The three leads in The Red Shoes play to a perfect pitch, each exhibiting that charisma and alluring distinctiveness that old Hollywood was so good at creating. Victoria Page, the rising ballerina, is radiant and captivating... before being chosen for the part, she was indeed an accomplished ballerina, and so she reinforces the film's commitment to the art it showcases. Julian Craster is a young idealist swept up in the early stages of success, and whether he's testing out a new composition at the piano or professing his love for Victoria, he follows each of his passions with fetching sincerity. However, it's Boris Lermontov, the daunting director of the company, who provides the core character of the film. He is a manipulative totalitarian, obsessed with success and purity in his art, but his presence is also one of incredible charisma. He is ruthless, but never quite evil, because in his private moments, we can see that he is sincere about his love for ballet, and when circumstances conflict with this ambition, it visibly tortures him. Ebert is correct when he identifies Lermontov as a centerpiece of the film's mysteries:
The motives of the ballerina and her lover are transparent. But the impresario defies analysis. In his dark eyes we read a fierce resentment. No, it is not jealousy, at least not romantic jealousy. Nothing as simple as that.In Lermontov, actor Anton Walbrook provides directors Powell and Pressburger with an unfathomable antagonist.
The Red Shoes, like many more recent (more stylized) films, employs the device of using red objects (the shoes especially) to create small focal points of attention. However, it's far from a one-note production. In fact, the colors in The Red Shoes provide the starting point for engaging with the deeper themes and subtexts of the film. It's a film about ballet and high society, a romance based on a fairy tale, but this belies the darkness and disquiet that lurks below its aesthetic surface. In The Red Shoes, those festive, high-spirited scenes on the stage and in the theater are just a veneer over a movie full of resentment, frustration, and uncertainty.
Likewise, those well-lit interior scenes, whose warm yellow plaster is offset by the colorful stage objects scattered about... those scenes are common, but they aren't the scenes that really set the film's tone. The scenes that really establish the tone are the ones in unlit hallways and dark bedrooms, private spaces lit by candlelight... the shadows cast over a dimly-lit stage, a single spotlight in a dark chamber in the depths of consciousness. It's rare that you see this many colors of darkness, sometimes all in the same scene: a yellow wall in the glow of a candle flame, a gradient from blue to gray or pale red to dark green. In some movies (Suspiria, for instance... I love using this movie as a comparison) the darkness is invaded by color from outside. However, it's rare to see an effect like the one in The Red Shoes, where the colors seem to be emanating from the darkness itself, filling empty spaces and inhabiting volumes that should be completely invisible.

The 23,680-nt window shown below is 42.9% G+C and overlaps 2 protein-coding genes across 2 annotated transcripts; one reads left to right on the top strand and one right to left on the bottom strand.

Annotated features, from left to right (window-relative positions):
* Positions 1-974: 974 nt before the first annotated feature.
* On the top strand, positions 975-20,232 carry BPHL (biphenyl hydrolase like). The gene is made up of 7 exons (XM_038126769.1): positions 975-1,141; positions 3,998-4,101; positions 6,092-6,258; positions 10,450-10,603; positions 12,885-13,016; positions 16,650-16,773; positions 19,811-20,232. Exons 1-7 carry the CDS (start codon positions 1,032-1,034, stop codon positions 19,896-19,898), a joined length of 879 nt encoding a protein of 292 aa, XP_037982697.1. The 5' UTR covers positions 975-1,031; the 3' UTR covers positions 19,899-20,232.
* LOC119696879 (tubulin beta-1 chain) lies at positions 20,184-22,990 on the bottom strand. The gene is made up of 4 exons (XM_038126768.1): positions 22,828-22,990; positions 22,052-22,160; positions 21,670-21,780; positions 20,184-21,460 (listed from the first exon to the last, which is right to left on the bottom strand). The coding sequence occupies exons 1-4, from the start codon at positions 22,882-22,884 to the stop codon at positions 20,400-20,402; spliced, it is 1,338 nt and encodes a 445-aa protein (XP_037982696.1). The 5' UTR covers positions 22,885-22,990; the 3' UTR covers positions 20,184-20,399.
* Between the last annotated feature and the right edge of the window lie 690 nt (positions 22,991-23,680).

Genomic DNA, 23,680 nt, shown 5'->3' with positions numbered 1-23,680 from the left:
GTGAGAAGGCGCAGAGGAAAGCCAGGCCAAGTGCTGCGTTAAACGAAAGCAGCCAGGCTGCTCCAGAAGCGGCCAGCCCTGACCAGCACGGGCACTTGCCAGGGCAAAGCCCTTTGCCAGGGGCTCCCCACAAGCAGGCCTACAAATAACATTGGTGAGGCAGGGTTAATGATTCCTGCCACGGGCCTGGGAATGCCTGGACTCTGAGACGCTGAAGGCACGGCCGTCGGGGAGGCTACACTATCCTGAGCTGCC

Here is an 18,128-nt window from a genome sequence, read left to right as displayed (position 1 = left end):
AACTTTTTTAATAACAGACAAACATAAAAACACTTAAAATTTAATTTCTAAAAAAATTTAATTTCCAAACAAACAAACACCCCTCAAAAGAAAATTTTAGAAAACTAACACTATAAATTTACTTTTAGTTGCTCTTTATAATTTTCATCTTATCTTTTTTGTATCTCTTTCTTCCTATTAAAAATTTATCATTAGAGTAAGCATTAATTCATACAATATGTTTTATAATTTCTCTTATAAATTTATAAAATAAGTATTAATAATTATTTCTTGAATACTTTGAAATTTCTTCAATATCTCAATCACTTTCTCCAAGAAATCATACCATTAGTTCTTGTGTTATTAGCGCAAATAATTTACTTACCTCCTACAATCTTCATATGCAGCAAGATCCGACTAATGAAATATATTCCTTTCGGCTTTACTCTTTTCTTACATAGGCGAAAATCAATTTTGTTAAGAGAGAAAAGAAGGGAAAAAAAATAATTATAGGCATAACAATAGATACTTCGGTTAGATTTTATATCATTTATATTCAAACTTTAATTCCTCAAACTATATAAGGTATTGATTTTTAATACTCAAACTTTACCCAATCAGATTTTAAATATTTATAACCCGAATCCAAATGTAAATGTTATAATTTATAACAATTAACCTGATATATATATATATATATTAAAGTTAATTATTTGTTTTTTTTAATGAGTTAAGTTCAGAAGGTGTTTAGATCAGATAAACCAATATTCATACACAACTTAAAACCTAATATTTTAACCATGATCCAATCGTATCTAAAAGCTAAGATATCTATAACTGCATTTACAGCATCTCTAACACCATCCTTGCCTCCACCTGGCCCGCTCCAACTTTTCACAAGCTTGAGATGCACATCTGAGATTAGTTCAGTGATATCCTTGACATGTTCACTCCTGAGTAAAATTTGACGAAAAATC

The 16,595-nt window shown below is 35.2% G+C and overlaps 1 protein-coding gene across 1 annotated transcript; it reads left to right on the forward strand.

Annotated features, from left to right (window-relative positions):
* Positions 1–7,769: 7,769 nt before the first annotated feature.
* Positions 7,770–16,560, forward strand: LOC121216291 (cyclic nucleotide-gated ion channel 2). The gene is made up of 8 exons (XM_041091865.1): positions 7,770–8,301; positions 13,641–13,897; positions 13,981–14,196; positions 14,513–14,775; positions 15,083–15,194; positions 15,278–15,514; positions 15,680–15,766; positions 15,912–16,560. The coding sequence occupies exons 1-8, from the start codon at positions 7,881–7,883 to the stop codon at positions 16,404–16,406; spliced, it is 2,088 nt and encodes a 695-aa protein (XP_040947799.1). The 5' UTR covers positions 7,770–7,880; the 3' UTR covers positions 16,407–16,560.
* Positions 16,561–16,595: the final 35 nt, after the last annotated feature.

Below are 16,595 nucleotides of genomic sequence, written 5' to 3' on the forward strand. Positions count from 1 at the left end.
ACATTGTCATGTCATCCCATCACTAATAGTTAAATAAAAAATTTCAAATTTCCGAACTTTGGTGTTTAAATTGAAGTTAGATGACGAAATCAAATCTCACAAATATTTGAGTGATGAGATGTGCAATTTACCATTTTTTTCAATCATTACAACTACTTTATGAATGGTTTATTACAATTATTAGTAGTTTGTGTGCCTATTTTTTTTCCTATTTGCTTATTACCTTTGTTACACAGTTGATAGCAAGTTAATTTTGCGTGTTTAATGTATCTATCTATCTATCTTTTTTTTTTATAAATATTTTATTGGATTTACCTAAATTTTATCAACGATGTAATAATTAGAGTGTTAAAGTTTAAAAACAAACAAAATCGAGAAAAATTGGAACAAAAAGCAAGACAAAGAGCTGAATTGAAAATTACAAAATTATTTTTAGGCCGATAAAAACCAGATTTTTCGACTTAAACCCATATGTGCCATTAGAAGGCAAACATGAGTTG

Of course, blues and greens aren't the only colors. The Red Shoes would get a bit bland if it was just red shoes and dark hues... this miasmic shadow is broken up by the occasional beautifully-lit practice stage or sunlit parlor. These gilded scenes are astoundingly romantic and reassuring, but they're also artificial and transient, like a spotlight encroaching just for a moment on the infinite shadow of an empty stage. They ultimately serve to remind us of their own flattering, gilded impermanence. The darkness is where all the substance of the film resides, alluring and foreboding and unpredictable.
Director Michael Powell, working here with frequent collaborator Emeric Pressburger, ventured further into these dark spaces with later characters, like the infamous Mark from Peeping Tom. Peeping Tom was Powell's infamous failure, a complex and intelligent horror movie that was too controversial for the audience at the time. In it, Powell further pursued his theme of dark spaces and landscapes of the mind, showcasing the rainy streets of London and the unlit apartment of its disturbed central character. He also had a scene in a theater, with Mark victimizing a flirtatious actress, and the sinister sets and stages of The Red Shoes seem to anticipate this scene, in a way. In these two films, arguably Powell's best work, he explores theme of theater as a psychological stage, a place where we're able to play out our deviant fantasies, put them on display, and ultimately bear witness to them ourselves.
This film is a reconstruction of a Hans Christian Andersen fairy tale of the same title, a story that then plays a prominent part within the film itself. Interestingly, some of the anxiety in The Red Shoes may come from Hans Christan Andersen himself. According to some notable news stories and reviews1, Andersen was a failed dancer, and feet and shoes figure prominently into some of his stories as aversive fetishes. The imprint of his failures, his fears, and his personality upon his story, then upon the ballet based on that story, and then upon this film, derived from that source material, would be a great topic for some obtuse postmodern theory.
The Red Shoes comes highly recommended, like so many of my Chromatic March films; if you've seen it, let me know what you thought of it, and if you haven't, I highly recommend it.
 This "tribute" piece is obnoxiously patronizing and backhanded, by the way. After you read it, please read The Self-Styled Siren's response to it, which I definitely relate to.